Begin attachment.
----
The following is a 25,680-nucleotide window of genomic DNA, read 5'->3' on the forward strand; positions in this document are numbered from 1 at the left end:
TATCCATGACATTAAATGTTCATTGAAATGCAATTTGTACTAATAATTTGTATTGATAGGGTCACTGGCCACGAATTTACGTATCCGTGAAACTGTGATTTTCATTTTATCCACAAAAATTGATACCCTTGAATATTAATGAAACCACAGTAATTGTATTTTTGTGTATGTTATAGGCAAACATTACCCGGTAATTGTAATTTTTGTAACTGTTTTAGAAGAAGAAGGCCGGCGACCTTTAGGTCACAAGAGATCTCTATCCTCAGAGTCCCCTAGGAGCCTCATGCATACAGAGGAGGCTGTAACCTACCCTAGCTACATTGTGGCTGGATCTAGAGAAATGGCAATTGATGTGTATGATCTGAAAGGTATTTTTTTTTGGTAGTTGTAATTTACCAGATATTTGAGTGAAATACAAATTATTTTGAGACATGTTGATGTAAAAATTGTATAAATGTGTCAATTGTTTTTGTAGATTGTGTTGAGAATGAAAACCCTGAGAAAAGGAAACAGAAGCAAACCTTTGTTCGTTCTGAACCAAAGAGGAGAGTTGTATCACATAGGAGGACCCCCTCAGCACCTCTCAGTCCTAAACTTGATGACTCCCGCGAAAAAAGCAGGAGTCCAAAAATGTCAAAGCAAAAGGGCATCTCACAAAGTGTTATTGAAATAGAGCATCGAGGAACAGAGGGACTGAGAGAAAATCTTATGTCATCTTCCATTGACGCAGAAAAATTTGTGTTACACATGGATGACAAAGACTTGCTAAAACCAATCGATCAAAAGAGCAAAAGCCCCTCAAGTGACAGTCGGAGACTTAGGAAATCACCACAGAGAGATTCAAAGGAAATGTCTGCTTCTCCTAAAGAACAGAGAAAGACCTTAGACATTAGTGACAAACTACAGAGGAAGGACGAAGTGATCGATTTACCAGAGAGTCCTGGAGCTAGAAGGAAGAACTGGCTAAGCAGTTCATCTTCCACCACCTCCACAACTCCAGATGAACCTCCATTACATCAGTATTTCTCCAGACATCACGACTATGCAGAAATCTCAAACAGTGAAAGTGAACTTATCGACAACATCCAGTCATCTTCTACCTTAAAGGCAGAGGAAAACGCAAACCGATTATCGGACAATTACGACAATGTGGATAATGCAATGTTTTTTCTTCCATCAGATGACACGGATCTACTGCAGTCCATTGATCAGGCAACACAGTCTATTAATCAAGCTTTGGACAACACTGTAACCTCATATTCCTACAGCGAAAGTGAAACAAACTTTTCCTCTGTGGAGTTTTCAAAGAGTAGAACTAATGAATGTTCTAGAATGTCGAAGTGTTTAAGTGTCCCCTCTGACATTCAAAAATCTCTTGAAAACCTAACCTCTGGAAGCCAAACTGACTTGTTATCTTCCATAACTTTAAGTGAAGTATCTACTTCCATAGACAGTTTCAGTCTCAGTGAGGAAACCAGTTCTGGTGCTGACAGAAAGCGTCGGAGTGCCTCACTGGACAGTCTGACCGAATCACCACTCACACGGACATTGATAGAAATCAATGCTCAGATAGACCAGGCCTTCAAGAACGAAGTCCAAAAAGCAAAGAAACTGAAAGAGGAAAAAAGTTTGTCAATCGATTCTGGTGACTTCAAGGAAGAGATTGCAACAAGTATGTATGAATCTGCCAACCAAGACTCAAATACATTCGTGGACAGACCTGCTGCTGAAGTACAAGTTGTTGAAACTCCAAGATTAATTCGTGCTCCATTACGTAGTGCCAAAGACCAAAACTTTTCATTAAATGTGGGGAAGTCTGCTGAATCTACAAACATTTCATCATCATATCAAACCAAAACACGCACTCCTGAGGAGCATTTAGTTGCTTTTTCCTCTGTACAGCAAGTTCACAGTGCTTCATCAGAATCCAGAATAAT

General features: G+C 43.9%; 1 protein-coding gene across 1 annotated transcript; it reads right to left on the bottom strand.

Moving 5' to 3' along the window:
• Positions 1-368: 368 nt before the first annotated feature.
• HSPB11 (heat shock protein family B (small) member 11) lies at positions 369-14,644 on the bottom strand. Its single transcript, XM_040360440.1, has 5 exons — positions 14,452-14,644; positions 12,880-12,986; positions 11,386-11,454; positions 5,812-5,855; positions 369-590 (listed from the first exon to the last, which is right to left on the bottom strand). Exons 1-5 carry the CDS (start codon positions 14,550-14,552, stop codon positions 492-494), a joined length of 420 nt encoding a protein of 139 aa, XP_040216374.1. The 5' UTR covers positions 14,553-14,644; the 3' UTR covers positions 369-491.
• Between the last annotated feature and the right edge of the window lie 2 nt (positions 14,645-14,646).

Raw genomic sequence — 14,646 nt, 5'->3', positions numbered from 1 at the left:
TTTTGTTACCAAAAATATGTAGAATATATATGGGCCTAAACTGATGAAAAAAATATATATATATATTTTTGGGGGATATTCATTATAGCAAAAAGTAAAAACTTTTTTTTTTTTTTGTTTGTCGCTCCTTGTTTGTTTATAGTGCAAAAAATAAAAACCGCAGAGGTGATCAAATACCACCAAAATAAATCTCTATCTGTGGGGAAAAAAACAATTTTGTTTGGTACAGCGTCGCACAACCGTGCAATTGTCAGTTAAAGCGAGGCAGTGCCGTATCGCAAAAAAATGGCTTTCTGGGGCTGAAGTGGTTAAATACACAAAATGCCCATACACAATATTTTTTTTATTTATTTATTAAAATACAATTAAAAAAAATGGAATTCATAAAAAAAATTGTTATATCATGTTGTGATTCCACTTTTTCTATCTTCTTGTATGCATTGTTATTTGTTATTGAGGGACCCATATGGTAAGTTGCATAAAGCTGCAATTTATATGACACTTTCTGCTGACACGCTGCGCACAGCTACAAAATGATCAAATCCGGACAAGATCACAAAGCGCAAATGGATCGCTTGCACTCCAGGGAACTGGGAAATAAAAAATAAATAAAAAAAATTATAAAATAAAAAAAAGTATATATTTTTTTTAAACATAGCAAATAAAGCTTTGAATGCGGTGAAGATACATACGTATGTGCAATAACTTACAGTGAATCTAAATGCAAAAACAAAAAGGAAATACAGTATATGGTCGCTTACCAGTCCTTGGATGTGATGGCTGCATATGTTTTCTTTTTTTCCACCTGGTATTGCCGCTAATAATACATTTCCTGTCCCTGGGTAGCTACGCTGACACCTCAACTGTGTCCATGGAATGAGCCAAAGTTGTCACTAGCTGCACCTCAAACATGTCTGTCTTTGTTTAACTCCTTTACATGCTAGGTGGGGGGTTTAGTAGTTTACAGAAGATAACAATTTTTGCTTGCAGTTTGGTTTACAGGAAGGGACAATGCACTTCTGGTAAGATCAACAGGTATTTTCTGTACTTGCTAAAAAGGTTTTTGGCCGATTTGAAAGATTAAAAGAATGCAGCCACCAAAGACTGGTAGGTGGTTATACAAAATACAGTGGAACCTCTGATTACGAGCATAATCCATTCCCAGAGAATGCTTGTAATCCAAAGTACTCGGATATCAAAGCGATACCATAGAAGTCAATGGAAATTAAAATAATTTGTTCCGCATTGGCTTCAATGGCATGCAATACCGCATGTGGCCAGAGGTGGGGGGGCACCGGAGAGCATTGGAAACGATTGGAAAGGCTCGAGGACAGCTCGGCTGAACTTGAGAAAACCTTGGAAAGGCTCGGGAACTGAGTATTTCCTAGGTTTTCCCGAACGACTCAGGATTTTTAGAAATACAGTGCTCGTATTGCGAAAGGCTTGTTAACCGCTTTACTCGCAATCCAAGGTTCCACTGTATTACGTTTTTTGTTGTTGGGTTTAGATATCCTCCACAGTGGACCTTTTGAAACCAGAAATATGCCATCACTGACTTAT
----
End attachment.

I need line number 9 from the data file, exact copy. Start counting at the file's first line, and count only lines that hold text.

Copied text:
TTTTGTTACCAAAAATATGTAGAATATATATGGGCCTAAACTGATGAAAAAAATATATATATATATTTTTGGGGGATATTCATTATAGCAAAAAGTAAAAACTTTTTTTTTTTTTTGTTTGTCGCTCCTTGTTTGTTTATAGTGCAAAAAATAAAAACCGCAGAGGTGATCAAATACCACCAAAATAAATCTCTATCTGTGGGGAAAAAAACAATTTTGTTTGGTACAGCGTCGCACAACCGTGCAATTGTCAGTTAAAGCGAGGCAGTGCCGTATCGCAAAAAAATGGCTTTCTGGGGCTGAAGTGGTTAAATACACAAAATGCCCATACACAATATTTTTTTTATTTATTTATTAAAATACAATTAAAAAAAATGGAATTCATAAAAAAAATTGTTATATCATGTTGTGATTCCACTTTTTCTATCTTCTTGTATGCATTGTTATTTGTTATTGAGGGACCCATATGGTAAGTTGCATAAAGCTGCAATTTATATGACACTTTCTGCTGACACGCTGCGCACAGCTACAAAATGATCAAATCCGGACAAGATCACAAAGCGCAAATGGATCGCTTGCACTCCAGGGAACTGGGAAATAAAAAATAAATAAAAAAAATTATAAAATAAAAAAAAGTATATATTTTTTTTAAACATAGCAAATAAAGCTTTGAATGCGGTGAAGATACATACGTATGTGCAATAACTTACAGTGAATCTAAATGCAAAAACAAAAAGGAAATACAGTATATGGTCGCTTACCAGTCCTTGGATGTGATGGCTGCATATGTTTTCTTTTTTTCCACCTGGTATTGCCGCTAATAATACATTTCCTGTCCCTGGGTAGCTACGCTGACACCTCAACTGTGTCCATGGAATGAGCCAAAGTTGTCACTAGCTGCACCTCAAACATGTCTGTCTTTGTTTAACTCCTTTACATGCTAGGTGGGGGGTTTAGTAGTTTACAGAAGATAACAATTTTTGCTTGCAGTTTGGTTTACAGGAAGGGACAATGCACTTCTGGTAAGATCAACAGGTATTTTCTGTACTTGCTAAAAAGGTTTTTGGCCGATTTGAAAGATTAAAAGAATGCAGCCACCAAAGACTGGTAGGTGGTTATACAAAATACAGTGGAACCTCTGATTACGAGCATAATCCATTCCCAGAGAATGCTTGTAATCCAAAGTACTCGGATATCAAAGCGATACCATAGAAGTCAATGGAAATTAAAATAATTTGTTCCGCATTGGCTTCAATGGCATGCAATACCGCATGTGGCCAGAGGTGGGGGGGCACCGGAGAGCATTGGAAACGATTGGAAAGGCTCGAGGACAGCTCGGCTGAACTTGAGAAAACCTTGGAAAGGCTCGGGAACTGAGTATTTCCTAGGTTTTCCCGAACGACTCAGGATTTTTAGAAATACAGTGCTCGTATTGCGAAAGGCTTGTTAACCGCTTTACTCGCAATCCAAGGTTCCACTGTATTACGTTTTTTGTTGTTGGGTTTAGATATCCTCCACAGTGGACCTTTTGAAACCAGAAATATGCCATCACTGACTTAT